AusStage, the database of Australian performing arts events, has in 2008 seen the beginning of a new phase of development: the integration of external critical resources and databases with event-related data. This paper offers a case study report of the past eighteen months' work by one component of the AusStage team. Via a live Internet connection, this presentation will reveal the new functionality of the AusStage database and discuss the proposed direction that the project will take from this point. AusStage, a freely-accessible national database of Australian performing arts built by a consortium of universities and industry partners, now contains database records on over 74,000 performing arts events, their associated venues along with the organisations and professionals involved. While the long-term goal to index and audit Australia's performing arts history continues, AusStage has now begun to implement the technology that will enable it to create and sustain links with other digital repositories. The first step of this process is to begin associating the data contained in AusStage with presently existing critical resources. The proof-of-concept work for this part of the project was undertaken in three different strands: associating critical literature in the form of books; Australasian Drama Studies articles and RealTime articles. This paper discusses the process of associating each of these different types of resources with existing digital resources to argue that the usefulness of repositories like AusStage can only benefit from increasing accessibility and connectivity with other digital collections and discourses.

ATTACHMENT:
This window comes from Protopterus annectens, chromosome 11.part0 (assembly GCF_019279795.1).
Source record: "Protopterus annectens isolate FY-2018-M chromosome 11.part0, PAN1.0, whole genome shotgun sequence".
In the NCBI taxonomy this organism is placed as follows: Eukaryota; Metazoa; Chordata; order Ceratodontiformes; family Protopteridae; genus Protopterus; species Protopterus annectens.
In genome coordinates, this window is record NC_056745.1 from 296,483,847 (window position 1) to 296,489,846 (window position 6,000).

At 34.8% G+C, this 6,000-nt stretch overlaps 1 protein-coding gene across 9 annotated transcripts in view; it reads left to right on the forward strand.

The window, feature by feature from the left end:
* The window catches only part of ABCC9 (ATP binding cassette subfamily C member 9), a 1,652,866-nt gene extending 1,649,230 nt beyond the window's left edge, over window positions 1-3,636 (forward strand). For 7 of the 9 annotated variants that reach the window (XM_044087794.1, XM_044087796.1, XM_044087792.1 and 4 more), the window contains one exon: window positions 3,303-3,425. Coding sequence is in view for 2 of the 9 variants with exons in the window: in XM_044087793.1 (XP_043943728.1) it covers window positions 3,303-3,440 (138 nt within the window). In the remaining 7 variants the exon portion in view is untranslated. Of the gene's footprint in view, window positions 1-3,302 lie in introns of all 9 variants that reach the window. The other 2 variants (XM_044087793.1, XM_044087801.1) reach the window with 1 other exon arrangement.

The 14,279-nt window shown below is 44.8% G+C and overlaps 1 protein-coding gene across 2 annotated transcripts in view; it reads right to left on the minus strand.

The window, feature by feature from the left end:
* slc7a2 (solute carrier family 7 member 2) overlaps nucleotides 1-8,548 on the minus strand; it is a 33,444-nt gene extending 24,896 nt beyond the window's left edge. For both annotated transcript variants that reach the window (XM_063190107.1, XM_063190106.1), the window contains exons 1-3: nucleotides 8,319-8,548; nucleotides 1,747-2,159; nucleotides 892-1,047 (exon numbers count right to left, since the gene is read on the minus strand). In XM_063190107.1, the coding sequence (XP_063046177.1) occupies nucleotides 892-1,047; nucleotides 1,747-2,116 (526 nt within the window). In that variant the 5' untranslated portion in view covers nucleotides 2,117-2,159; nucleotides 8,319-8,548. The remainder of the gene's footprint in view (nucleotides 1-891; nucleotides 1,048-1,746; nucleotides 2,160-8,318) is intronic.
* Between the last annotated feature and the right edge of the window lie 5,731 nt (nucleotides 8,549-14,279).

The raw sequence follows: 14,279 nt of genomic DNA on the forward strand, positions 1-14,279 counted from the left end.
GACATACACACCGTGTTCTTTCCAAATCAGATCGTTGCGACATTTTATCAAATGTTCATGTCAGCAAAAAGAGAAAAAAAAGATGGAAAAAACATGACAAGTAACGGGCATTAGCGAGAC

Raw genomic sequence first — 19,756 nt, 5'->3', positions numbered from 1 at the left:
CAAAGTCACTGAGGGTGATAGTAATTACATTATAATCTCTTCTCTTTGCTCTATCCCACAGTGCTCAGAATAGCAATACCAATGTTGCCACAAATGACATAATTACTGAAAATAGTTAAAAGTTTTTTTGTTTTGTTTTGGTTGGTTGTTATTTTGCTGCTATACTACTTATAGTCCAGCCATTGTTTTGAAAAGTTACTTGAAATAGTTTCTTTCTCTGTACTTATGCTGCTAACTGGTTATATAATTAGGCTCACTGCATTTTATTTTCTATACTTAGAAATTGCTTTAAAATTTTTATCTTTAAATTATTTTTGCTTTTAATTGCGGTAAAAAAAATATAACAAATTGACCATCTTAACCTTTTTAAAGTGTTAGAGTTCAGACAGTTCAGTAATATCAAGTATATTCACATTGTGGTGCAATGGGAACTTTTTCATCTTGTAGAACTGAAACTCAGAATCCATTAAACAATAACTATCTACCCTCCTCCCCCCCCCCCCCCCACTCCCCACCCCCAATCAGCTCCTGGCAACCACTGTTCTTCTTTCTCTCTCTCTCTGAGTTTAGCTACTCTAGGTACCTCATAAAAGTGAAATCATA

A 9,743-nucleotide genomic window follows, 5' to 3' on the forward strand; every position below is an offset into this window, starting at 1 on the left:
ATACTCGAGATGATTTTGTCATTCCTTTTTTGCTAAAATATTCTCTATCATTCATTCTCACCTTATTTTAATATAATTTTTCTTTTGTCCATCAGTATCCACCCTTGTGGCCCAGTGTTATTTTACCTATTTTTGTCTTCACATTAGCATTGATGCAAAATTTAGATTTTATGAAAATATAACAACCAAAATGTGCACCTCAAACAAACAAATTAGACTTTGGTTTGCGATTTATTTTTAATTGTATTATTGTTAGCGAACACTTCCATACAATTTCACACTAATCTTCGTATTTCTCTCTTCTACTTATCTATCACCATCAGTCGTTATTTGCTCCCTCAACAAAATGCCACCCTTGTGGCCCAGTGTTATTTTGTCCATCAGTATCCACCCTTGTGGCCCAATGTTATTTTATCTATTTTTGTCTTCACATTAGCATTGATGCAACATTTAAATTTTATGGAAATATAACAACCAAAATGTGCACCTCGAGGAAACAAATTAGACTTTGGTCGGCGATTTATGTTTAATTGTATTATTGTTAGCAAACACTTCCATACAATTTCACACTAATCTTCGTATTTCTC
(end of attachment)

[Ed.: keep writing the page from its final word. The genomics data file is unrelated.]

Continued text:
Adrian Kiernander, Julie Holledge, Jonathan Bollen, Glen McGillivray, Neal Harvey, BoF Session, 2008 Conference, Melbourne, Monday, 29 September 2008, 4:05 - 5:30pm